Brent Minchew, assistant professor in the Department of Earth, Atmospheric and Planetary Sciences, has been named the Class of 1948 Career Development Professor. Minchew is a geophysicist working to understand the interactions between climate, the cryosphere, and the solid Earth. He uses a combination of geodetic observations — primarily interferometric synthetic aperture radar — and physical models to study dynamical systems and their various responses to environmental forcing. The bulk of Minchew’s research focuses on the dynamics of extant glaciers, with an emphasis on the mechanics of glacier beds, ice-ocean interactions, and ice rheology.
Taylor Perron is now the Cecil and Ida Green Professor of Earth, Atmospheric and Planetary Sciences at MIT. Perron studies how landscapes form and evolve, both on Earth and on other planets. His approach combines theory and numerical modeling, field and remote sensing observations, analysis of data from planetary missions, and laboratory experiments. His group’s research is organized around three themes: explaining prominent landscape patterns such as branching river networks; using natural experiments to study how climate shapes landscapes; and examining planetary landforms to learn about the evolution of other worlds.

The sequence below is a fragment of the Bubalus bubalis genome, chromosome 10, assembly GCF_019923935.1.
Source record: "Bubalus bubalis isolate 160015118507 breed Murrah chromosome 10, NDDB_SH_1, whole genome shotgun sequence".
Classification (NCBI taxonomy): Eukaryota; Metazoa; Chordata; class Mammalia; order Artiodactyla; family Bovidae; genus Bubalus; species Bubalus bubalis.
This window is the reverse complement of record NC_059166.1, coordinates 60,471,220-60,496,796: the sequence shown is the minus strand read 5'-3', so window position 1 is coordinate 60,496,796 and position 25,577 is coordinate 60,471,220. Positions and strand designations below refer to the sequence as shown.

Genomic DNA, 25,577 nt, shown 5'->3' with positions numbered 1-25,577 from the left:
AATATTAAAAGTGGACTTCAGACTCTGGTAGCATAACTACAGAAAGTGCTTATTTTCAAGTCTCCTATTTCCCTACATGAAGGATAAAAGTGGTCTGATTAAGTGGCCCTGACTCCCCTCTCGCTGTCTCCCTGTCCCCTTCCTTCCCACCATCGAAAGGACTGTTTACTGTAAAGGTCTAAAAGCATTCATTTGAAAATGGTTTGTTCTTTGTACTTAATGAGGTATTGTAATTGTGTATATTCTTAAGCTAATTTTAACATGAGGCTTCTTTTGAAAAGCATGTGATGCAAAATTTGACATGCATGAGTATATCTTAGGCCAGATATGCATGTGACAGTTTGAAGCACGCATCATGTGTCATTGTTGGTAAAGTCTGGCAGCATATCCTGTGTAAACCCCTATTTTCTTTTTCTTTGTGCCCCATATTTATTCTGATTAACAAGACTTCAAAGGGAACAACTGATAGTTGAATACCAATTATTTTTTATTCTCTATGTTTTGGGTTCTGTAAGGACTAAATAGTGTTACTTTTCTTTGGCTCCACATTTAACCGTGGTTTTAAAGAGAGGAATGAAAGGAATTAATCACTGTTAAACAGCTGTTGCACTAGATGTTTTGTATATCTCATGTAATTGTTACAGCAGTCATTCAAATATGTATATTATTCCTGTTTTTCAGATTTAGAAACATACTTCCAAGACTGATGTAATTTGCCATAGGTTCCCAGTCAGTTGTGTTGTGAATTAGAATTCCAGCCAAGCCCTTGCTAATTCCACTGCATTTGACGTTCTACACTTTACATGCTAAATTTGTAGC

Richard Teague has been named a Kerr-McGee Career Development Professor in the Department of Earth, Atmospheric and Planetary Sciences. He is an observational astronomer studying planetary formation through initial conditions and protoplanetary disks, as well as early planetary life and the formation of their atmospheres. He uses observations from telescopes such as the European Southern Observatory’s Very Large Telescope (VLT) and the Atacama Large (sub-)Millimeter Array (ALMA) to detect and characterize planets during their formation, inventory the materials being used to build planetary systems, and map the physical and chemical structures needed for formation.
Original Post: news.mit.edu